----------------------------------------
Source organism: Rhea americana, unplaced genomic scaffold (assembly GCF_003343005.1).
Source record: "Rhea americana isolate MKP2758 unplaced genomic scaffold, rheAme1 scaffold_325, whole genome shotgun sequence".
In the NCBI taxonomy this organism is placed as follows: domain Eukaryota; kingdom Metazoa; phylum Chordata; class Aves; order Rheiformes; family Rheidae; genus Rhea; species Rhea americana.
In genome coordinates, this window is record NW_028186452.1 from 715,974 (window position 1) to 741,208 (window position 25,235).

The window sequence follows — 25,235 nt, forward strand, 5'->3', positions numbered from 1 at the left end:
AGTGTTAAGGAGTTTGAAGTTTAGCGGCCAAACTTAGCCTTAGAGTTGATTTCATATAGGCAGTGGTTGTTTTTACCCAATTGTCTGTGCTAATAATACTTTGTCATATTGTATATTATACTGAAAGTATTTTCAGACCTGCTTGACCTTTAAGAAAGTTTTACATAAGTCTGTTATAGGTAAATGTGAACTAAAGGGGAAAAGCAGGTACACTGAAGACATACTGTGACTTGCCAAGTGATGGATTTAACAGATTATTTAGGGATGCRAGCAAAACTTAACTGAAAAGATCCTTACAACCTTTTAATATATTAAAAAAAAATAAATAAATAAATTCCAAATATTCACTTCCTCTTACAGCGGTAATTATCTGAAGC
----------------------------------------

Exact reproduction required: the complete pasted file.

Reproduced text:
Source organism: Rhea americana, unplaced genomic scaffold (assembly GCF_003343005.1).
Source record: "Rhea americana isolate MKP2758 unplaced genomic scaffold, rheAme1 scaffold_325, whole genome shotgun sequence".
In the NCBI taxonomy this organism is placed as follows: domain Eukaryota; kingdom Metazoa; phylum Chordata; class Aves; order Rheiformes; family Rheidae; genus Rhea; species Rhea americana.
In genome coordinates, this window is record NW_028186452.1 from 715,974 (window position 1) to 741,208 (window position 25,235).

The window sequence follows — 25,235 nt, forward strand, 5'->3', positions numbered from 1 at the left end:
AGTGTTAAGGAGTTTGAAGTTTAGCGGCCAAACTTAGCCTTAGAGTTGATTTCATATAGGCAGTGGTTGTTTTTACCCAATTGTCTGTGCTAATAATACTTTGTCATATTGTATATTATACTGAAAGTATTTTCAGACCTGCTTGACCTTTAAGAAAGTTTTACATAAGTCTGTTATAGGTAAATGTGAACTAAAGGGGAAAAGCAGGTACACTGAAGACATACTGTGACTTGCCAAGTGATGGATTTAACAGATTATTTAGGGATGCRAGCAAAACTTAACTGAAAAGATCCTTACAACCTTTTAATATATTAAAAAAAAATAAATAAATAAATTCCAAATATTCACTTCCTCTTACAGCGGTAATTATCTGAAGC